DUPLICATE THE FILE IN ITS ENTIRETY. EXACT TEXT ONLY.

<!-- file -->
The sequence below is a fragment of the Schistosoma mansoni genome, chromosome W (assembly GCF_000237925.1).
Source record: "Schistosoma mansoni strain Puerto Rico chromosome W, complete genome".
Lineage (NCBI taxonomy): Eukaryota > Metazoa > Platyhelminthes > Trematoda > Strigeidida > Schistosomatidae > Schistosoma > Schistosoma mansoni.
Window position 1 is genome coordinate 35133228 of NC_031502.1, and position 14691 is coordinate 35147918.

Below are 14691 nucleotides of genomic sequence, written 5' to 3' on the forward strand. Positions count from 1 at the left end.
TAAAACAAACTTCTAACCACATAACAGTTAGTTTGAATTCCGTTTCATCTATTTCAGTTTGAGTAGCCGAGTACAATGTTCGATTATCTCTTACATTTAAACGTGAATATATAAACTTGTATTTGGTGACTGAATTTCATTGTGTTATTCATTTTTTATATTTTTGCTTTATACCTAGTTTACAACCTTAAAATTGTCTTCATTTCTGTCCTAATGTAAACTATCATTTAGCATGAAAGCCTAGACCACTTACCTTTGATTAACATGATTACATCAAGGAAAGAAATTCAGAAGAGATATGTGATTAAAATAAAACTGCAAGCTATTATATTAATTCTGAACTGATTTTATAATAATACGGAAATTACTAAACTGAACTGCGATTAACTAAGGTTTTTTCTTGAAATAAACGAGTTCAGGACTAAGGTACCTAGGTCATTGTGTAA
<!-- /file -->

The sequence below is a fragment of the Schistosoma mansoni genome, chromosome W (assembly GCF_000237925.1).
Source record: "Schistosoma mansoni strain Puerto Rico chromosome W, complete genome".
Lineage (NCBI taxonomy): Eukaryota > Metazoa > Platyhelminthes > Trematoda > Strigeidida > Schistosomatidae > Schistosoma > Schistosoma mansoni.
Window position 1 is genome coordinate 35133228 of NC_031502.1, and position 14691 is coordinate 35147918.

Below are 14691 nucleotides of genomic sequence, written 5' to 3' on the forward strand. Positions count from 1 at the left end.
TAAAACAAACTTCTAACCACATAACAGTTAGTTTGAATTCCGTTTCATCTATTTCAGTTTGAGTAGCCGAGTACAATGTTCGATTATCTCTTACATTTAAACGTGAATATATAAACTTGTATTTGGTGACTGAATTTCATTGTGTTATTCATTTTTTATATTTTTGCTTTATACCTAGTTTACAACCTTAAAATTGTCTTCATTTCTGTCCTAATGTAAACTATCATTTAGCATGAAAGCCTAGACCACTTACCTTTGATTAACATGATTACATCAAGGAAAGAAATTCAGAAGAGATATGTGATTAAAATAAAACTGCAAGCTATTATATTAATTCTGAACTGATTTTATAATAATACGGAAATTACTAAACTGAACTGCGATTAACTAAGGTTTTTTCTTGAAATAAACGAGTTCAGGACTAAGGTACCTAGGTCATTGTGTAA